- Breach of Contract
Two warehouse/distribution companies shared a privately built railroad track that brought goods into the facility and sent goods back out. The defendant built the track before the plaintiff was ever even in business. They had a contract to share the track for over 50 years without mishap. Rather quickly, the plaintiff company wanted to more than double its use of the track for a new line of business it had developed. The defendant objects, saying the new volume of rail traffic would create an interference with their business. “Interference” was a contract term used to protect the defendant from their original track being monopolized by the plaintiffs at some point in the future.
Three focus groups wrestled with the concepts of sharing and interference. Some concluded that the defendants could anticipate that the higher traffic would interfere with their business, while others said the defendant could not claim ‘anticipated interference, but must show “actual” interference. Finally, two strong themes emerged for the defense:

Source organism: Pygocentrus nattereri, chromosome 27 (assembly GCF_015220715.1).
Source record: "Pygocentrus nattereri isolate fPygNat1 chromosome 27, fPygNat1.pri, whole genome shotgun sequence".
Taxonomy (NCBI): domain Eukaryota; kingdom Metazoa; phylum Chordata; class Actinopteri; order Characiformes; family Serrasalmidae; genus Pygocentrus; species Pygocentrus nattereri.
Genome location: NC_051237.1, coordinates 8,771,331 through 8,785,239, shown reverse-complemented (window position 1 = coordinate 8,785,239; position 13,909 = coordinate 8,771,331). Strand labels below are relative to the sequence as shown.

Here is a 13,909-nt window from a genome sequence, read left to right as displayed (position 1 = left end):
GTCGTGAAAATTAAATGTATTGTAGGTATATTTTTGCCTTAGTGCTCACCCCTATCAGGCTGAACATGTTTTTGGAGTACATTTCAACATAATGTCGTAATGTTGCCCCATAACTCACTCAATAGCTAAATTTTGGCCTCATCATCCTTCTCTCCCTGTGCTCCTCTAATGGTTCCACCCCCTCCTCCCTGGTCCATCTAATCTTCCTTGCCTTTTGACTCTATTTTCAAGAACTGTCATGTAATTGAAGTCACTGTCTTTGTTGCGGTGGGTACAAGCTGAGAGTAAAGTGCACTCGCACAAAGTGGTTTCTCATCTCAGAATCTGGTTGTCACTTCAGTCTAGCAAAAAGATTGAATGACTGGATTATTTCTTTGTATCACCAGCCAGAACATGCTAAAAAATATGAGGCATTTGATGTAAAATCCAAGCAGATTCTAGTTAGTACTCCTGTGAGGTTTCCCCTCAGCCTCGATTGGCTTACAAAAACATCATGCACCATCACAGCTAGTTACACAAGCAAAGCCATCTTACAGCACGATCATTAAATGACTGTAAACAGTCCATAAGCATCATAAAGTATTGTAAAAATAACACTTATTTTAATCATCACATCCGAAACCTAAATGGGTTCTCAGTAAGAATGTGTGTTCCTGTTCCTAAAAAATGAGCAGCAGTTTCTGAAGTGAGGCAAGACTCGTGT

~~“You don’t have to wait for your engine to burn up before you change the oil. You can anticipate damage before it happens.”
~~“If I agree to share my cellphone with a friend, but the friend starts to use it too much so that I have trouble using it like I want, since I was the original owner, I get to say how much the friend can use the phone.”
Voir dire questions regarding the concept of “anticipated” versus “actual” were developed along with other critical attitude variables that differentiated “plaintiff-leaning” jurors from “defendant-leaning” jurors. Ultimately, no money changed hands and use of the track was “capped” at an acceptable level.